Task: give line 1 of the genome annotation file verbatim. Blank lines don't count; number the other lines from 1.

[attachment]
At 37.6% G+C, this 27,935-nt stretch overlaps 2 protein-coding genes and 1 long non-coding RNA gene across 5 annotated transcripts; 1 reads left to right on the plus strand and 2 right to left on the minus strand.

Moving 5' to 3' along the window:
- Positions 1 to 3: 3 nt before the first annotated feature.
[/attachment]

At 37.6% G+C, this 27,935-nt stretch overlaps 2 protein-coding genes and 1 long non-coding RNA gene across 5 annotated transcripts; 1 reads left to right on the plus strand and 2 right to left on the minus strand.